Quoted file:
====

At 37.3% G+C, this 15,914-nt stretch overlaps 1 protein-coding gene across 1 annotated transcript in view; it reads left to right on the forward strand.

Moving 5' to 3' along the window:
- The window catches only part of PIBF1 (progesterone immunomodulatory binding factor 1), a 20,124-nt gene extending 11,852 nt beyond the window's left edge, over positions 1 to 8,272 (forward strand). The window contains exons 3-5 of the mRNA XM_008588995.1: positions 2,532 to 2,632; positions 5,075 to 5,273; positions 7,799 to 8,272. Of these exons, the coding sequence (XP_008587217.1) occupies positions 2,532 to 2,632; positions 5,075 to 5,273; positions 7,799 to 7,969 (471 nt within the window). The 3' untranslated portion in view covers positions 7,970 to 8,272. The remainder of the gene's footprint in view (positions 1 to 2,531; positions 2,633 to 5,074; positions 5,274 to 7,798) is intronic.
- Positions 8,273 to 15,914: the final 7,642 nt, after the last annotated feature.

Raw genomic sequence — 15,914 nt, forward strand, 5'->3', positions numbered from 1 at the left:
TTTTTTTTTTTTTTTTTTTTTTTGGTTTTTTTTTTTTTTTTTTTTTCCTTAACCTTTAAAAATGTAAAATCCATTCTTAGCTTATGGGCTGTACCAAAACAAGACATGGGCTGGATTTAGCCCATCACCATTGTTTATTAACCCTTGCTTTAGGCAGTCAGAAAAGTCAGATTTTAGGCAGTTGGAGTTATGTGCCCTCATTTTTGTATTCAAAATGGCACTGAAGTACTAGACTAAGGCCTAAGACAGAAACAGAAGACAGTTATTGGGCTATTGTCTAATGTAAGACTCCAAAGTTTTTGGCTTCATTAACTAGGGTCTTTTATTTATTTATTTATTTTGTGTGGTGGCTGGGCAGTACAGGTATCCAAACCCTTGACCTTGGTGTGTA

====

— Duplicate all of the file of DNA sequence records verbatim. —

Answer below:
At 37.3% G+C, this 15,914-nt stretch overlaps 1 protein-coding gene across 1 annotated transcript in view; it reads left to right on the forward strand.

Moving 5' to 3' along the window:
- The window catches only part of PIBF1 (progesterone immunomodulatory binding factor 1), a 20,124-nt gene extending 11,852 nt beyond the window's left edge, over positions 1 to 8,272 (forward strand). The window contains exons 3-5 of the mRNA XM_008588995.1: positions 2,532 to 2,632; positions 5,075 to 5,273; positions 7,799 to 8,272. Of these exons, the coding sequence (XP_008587217.1) occupies positions 2,532 to 2,632; positions 5,075 to 5,273; positions 7,799 to 7,969 (471 nt within the window). The 3' untranslated portion in view covers positions 7,970 to 8,272. The remainder of the gene's footprint in view (positions 1 to 2,531; positions 2,633 to 5,074; positions 5,274 to 7,798) is intronic.
- Positions 8,273 to 15,914: the final 7,642 nt, after the last annotated feature.

Raw genomic sequence — 15,914 nt, forward strand, 5'->3', positions numbered from 1 at the left:
TTTTTTTTTTTTTTTTTTTTTTTGGTTTTTTTTTTTTTTTTTTTTTCCTTAACCTTTAAAAATGTAAAATCCATTCTTAGCTTATGGGCTGTACCAAAACAAGACATGGGCTGGATTTAGCCCATCACCATTGTTTATTAACCCTTGCTTTAGGCAGTCAGAAAAGTCAGATTTTAGGCAGTTGGAGTTATGTGCCCTCATTTTTGTATTCAAAATGGCACTGAAGTACTAGACTAAGGCCTAAGACAGAAACAGAAGACAGTTATTGGGCTATTGTCTAATGTAAGACTCCAAAGTTTTTGGCTTCATTAACTAGGGTCTTTTATTTATTTATTTATTTTGTGTGGTGGCTGGGCAGTACAGGTATCCAAACCCTTGACCTTGGTGTGTA